Old Town begins next 150 years
The crowd wasn't as big as for the sesquicentennial in 2009, but the attendance numbers were still in the hundreds this year for the annual Colorado City Founders'
Day in Bancroft Park.
“We guesstimated 150 through the cabin, and we also had high traffic through the museum,” reported Joanne Karlson, an Old Colorado City Historical Society (OCCHS) volunteer who helped with the event. “And we certainly had good weather.”
Founders' Day celebrates the formal creation of Colorado City as a town Aug. 12, 1859.
Activities included music by the Fountain Creek Brass Band, Victorian dancers, a craft fair, a recreation of the 1860 gunfight between Jim Laughlin and Pat Devlin, guided walking tours from the Old Colorado City Library and a “dig box” by the Pikes Peak Chapter of the Colorado Archeaology Society.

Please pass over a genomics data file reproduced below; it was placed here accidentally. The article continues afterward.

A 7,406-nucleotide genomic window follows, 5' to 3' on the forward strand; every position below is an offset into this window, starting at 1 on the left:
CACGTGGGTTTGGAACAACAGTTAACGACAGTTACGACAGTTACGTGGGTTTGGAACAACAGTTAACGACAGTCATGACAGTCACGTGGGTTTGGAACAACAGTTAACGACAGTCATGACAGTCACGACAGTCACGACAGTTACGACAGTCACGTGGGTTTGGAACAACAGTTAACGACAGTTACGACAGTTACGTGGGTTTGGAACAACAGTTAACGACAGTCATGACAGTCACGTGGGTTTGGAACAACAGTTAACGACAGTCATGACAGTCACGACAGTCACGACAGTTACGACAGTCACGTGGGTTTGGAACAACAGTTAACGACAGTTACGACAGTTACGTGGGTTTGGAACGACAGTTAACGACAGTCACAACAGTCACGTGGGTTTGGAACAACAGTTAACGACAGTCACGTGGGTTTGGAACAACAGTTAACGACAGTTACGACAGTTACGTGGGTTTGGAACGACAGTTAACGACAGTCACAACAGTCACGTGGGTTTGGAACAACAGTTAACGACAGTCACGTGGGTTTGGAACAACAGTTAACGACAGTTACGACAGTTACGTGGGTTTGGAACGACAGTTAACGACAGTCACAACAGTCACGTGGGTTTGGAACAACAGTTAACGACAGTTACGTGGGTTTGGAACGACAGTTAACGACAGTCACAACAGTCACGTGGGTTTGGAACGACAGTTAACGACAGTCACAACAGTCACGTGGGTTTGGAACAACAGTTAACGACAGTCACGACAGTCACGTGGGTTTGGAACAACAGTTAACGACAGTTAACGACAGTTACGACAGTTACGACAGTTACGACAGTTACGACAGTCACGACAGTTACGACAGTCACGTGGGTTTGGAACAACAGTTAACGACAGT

The latter group was at the event for the first time. The dig box, which lets children look for hidden items in the dirt in the way an archeaologist would, “was a real big hit with the kids,” said Judy Kilgore, member chair for the society. “One kid came back twice.”
The group hopes to return for next year's Founders' Day. Laurie Lee, a member at the event, said archeaology fits with the event's historic theme. “You're learning about people by what they left behind.”
The sesquicentennial, celebrating Colorado City's 150th year, had drawn a large crowd, with a main attraction being the unveiling of the rose-granite monument with eight etchings and matching historical info about the Westside. The monument remains in its place, next to Bancroft's Garvin Cabin.
Westside Pioneer article